That’s BLMer elites as well…
by Judith Bergman • July 31, 2020 at 5:00 am
- “Under conditions that strongly suggest forced labour, Uyghurs are working in factories that are in the supply chains of at least 83 well-known global brands in the technology, clothing and automotive sectors, including Apple, BMW, Gap, Huawei, Nike, Samsung, Sony and Volkswagen. This report estimates that more than 80,000 Uyghurs were transferred out of Xinjiang to work in factories across China between 2017 and 2019, and some of them were sent directly from detention camps. The estimated figure is conservative and the actual figure is likely to be far higher.” — “Uyghurs for Sale,” the Australian Strategic Policy Institute (ASPI), March 1, 2020, with subsequent updates.
- Corporate giants might be more successful at convincing the public that they truly care about social justice, inequality and the communities they claim to “serve” if this “care” did not only manifest itself in statements filled with virtue-signaling but in business practices as well — such as not using forced labor and children in the supply chain.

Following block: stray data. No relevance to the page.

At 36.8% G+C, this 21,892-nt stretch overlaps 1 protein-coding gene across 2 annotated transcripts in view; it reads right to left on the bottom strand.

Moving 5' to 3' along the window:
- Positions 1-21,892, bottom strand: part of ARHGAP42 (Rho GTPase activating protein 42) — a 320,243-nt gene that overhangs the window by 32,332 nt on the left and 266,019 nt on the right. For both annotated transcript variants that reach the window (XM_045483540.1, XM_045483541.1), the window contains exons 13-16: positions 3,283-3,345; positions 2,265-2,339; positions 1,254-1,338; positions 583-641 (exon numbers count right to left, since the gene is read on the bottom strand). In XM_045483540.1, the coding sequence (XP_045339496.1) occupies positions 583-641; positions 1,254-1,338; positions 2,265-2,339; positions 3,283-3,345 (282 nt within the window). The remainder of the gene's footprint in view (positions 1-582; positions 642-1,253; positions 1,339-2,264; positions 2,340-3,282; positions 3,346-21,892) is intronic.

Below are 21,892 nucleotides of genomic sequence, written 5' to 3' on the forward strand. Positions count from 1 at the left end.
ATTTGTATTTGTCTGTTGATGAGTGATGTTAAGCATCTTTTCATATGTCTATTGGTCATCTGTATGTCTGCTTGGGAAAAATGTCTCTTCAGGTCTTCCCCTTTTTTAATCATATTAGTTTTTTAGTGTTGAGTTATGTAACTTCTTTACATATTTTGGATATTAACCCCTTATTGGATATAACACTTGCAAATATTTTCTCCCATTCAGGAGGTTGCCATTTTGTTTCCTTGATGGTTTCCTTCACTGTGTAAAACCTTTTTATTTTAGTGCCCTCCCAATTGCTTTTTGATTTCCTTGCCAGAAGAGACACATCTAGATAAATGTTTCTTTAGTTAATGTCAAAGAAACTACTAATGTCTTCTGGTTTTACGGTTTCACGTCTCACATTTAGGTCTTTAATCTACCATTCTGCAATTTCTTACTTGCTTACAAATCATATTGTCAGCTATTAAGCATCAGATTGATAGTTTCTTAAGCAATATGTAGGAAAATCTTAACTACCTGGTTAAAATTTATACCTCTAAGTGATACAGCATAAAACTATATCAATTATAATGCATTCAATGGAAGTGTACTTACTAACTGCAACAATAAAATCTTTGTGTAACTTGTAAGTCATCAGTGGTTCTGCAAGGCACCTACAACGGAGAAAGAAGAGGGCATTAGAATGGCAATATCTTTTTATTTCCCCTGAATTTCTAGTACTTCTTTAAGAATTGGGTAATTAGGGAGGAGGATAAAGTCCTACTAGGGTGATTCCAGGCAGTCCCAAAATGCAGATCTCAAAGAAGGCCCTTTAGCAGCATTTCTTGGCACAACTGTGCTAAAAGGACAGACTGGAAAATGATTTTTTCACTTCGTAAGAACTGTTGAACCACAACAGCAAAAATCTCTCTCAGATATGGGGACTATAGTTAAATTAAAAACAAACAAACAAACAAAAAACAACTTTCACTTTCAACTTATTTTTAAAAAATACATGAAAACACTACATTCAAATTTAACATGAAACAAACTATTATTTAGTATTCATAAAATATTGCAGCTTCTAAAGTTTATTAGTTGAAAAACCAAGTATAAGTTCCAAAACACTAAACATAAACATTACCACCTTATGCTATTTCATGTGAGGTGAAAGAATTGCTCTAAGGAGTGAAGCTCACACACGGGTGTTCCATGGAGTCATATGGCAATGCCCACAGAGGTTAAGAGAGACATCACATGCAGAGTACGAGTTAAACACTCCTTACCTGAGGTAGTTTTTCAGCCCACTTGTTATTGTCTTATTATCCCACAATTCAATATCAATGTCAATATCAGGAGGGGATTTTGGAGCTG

- Finally, pledging funds to Black Lives Matter, a self-described Marxist organization whose stated goal is “alternatives to capitalism”, fails to convince one of much else than a corporate desire to ride the latest wave of wokeness to score easy profits and points.
Since the killing of George Floyd, corporate virtue signaling has reached unprecedented heights.
Apple pledged $100 million reportedly to “combat racism.”
“The unfinished work of racial justice and equality call us all to account,” Apple Chief Executive Tim Cook said in a Twitter video. “Things must change, and Apple’s committed to being a force for that change. Today, I’m proud to announce Apple’s Racial Equity and Justice Initiative, with a $100 million commitment”.
Starbucks pledged $1 million in “Neighborhood Grants to promote racial equity and create more inclusive and just communities”.
Microsoft announced that it would invest $150 million more into diversity and inclusion efforts in the company. “We are committed to take action to help address racial injustice and inequity, and unequivocally believe that Black lives matter”, CEO Satya Nadella said.